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Posts by nightscotsman

    You're very welcome.   Of COURSE it's not going smoothly, but we're in the home stretch with final inspections Monday and Tuesday. Should be open in a couple of weeks!
Here is a sample employee handbook for a bakery/cafe: http://www.sunnypointcafe.com/downloads/EmployeeManual.pdf   General information on employee handbooks with a link to a template: http://www.sba.gov/content/employee-handbooks   Tips on writing job descriptions: http://www.sba.gov/content/writing-effective-job-descriptions   And if you can find a copy (it's out of print), "The Baker's Trade" by Zachary Schat has been very helpful to me as I'm going through...
If you add a small amount of unbeaten egg white to the puree and sugar mixture - about 10% by weight - it will help the tuile dry and crisp faster.
Article on new websites for restaurant jobs:   http://www.crainsnewyork.com/article/20111204/SMALLBIZ/111209958/1012#
There are a lot of questions here with no quick answers. A lot depends on your specific situation - age, experience, money, goals. I was a career changer at 40 with a good amount of money saved up, so I went to the best pastry school I could find and don't regret it for a second. Aside from learning proper and efficient technique, I got introductions and recommendations for some amazing jobs that would have been difficult to enter on my own. But if you're young, it may...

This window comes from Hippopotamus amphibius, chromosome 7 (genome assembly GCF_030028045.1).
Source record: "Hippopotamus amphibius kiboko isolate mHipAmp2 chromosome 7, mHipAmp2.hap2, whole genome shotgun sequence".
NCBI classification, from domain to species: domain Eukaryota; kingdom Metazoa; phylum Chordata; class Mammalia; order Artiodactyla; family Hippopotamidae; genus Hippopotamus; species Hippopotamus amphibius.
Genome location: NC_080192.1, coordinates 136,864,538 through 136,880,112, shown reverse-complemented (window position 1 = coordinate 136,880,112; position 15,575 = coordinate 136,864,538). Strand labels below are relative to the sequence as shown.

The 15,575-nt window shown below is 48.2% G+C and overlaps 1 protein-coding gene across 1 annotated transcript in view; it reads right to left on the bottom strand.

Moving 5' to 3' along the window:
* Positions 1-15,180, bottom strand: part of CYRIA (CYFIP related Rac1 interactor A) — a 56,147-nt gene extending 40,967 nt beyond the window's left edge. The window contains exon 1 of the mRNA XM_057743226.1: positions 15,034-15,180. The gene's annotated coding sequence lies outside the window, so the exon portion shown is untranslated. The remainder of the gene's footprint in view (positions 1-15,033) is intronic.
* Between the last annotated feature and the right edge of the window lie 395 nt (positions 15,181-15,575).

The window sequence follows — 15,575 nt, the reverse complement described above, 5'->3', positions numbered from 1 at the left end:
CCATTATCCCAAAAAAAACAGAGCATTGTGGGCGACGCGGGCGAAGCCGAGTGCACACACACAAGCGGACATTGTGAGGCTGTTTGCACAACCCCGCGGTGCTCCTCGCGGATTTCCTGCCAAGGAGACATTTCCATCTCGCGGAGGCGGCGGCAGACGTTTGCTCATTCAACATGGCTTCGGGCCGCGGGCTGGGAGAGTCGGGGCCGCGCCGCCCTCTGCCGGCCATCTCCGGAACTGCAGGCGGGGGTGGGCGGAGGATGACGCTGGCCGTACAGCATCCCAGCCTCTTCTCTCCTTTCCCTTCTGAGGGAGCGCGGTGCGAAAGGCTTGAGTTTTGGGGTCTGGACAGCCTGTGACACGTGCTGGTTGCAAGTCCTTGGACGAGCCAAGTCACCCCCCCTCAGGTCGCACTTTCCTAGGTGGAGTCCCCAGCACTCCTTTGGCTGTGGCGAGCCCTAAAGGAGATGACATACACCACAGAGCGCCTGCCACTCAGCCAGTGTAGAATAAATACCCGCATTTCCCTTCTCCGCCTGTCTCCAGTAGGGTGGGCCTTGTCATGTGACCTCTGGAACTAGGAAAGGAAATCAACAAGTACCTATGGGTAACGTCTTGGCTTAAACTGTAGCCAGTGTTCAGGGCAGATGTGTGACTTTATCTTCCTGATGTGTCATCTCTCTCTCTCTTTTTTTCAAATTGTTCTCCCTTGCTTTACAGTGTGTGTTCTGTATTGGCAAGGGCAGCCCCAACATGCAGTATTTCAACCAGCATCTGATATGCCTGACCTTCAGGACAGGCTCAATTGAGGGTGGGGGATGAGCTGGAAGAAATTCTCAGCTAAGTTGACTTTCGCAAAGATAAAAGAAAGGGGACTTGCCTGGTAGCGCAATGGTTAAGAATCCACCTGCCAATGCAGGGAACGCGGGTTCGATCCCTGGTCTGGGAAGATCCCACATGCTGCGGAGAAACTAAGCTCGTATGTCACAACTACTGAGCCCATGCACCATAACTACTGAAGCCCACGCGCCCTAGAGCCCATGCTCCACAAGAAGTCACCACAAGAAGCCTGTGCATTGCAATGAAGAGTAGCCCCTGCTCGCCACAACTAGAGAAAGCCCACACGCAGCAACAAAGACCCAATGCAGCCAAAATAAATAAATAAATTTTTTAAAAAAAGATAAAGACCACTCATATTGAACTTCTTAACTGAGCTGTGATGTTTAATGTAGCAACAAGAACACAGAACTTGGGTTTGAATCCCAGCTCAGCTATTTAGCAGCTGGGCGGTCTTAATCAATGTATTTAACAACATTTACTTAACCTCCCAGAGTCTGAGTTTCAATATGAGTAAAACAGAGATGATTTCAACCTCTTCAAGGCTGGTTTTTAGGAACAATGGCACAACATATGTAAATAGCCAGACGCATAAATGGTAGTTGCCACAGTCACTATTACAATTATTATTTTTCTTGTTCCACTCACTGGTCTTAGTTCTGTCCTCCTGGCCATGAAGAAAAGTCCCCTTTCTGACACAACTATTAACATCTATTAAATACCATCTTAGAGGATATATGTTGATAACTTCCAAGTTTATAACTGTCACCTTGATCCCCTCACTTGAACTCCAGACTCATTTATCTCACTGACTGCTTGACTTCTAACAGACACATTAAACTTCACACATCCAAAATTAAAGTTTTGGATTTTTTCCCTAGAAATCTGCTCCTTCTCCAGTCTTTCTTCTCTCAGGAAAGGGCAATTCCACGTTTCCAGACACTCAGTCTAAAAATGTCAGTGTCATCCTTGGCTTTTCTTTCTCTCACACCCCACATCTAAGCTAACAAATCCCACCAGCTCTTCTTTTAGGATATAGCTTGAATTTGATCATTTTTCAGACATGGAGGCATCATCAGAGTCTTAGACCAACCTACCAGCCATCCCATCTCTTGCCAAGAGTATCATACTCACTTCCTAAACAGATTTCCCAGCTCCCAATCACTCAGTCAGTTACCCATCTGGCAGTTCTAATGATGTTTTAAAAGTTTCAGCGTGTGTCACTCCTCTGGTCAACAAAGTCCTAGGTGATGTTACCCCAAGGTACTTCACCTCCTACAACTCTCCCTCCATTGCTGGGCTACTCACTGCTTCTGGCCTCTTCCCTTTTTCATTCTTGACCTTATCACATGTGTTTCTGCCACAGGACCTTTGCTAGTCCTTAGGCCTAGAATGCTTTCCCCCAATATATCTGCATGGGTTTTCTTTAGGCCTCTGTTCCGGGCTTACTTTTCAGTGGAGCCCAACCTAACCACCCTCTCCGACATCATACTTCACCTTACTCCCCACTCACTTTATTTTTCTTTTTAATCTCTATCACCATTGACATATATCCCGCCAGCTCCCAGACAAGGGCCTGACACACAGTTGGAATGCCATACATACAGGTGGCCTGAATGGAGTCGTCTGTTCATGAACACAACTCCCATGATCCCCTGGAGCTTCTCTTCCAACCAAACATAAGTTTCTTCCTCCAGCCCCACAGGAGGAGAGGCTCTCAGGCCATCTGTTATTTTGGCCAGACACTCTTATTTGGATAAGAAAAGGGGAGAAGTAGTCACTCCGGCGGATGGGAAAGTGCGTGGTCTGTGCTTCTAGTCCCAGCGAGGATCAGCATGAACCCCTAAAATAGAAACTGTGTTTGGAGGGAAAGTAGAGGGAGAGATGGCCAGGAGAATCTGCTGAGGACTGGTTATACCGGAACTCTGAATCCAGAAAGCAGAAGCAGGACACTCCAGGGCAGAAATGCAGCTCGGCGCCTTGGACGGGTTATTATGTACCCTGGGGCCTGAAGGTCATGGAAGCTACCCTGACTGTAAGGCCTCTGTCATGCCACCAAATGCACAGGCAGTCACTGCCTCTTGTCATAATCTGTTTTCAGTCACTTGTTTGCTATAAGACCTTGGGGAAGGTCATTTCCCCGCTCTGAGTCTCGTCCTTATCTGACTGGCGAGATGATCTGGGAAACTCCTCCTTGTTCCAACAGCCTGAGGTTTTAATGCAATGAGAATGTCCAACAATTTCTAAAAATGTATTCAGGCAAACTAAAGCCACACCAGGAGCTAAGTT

I think you would have problems replacing the starch with gelatin when you went to torch the brulees. Cooked cornstarch can stand up to the heat while gelatin would melt and you'd have bruleed soup. Also, the starch helps keep the eggs from curdling both when cooking and torching and gelatin wouldn't.   If you don't like the texture of corn starch, you might try using potato starch since it thickens at a lower temperature. Less likely to have that "starchy"...
I'm afraid agar will not work for marshmallow. Agar sets at a much higher temperature than gelatin, and it has a very brittle and hard texture rather than tender and elastic when set.   And if you're using a non-egg white recipe, the gelatin also acts as a whipping agent by adding protein. Agar has no protein so the mixture would turn out dense and hard.
I would try reducing good quality apple cider by 3/4 and using that to flavor a custard or pastry cream. Some cinnamon and nutmeg would be nice, too.
Here in Seattle there's a truck called Street Donuts that's doing it: http://www.streetdonuts.com/   Not sure if they have the entire process contained in the truck, though I suspect they aren't doing yeasted donuts. You might try contacting them.   I could be wrong, but I have a hard time imagining a truck with enough space to do yeasted donuts in large enough quantity to be profitable, since at a minimum you'd have to have a big mixer, a proofer, space to roll...
I don't know which type of sheet gelatin the recipes in the book were tested with - bronze, silver, or gold - but in general I've found 2 grams of powdered gelatin for each sheet usually works for me.
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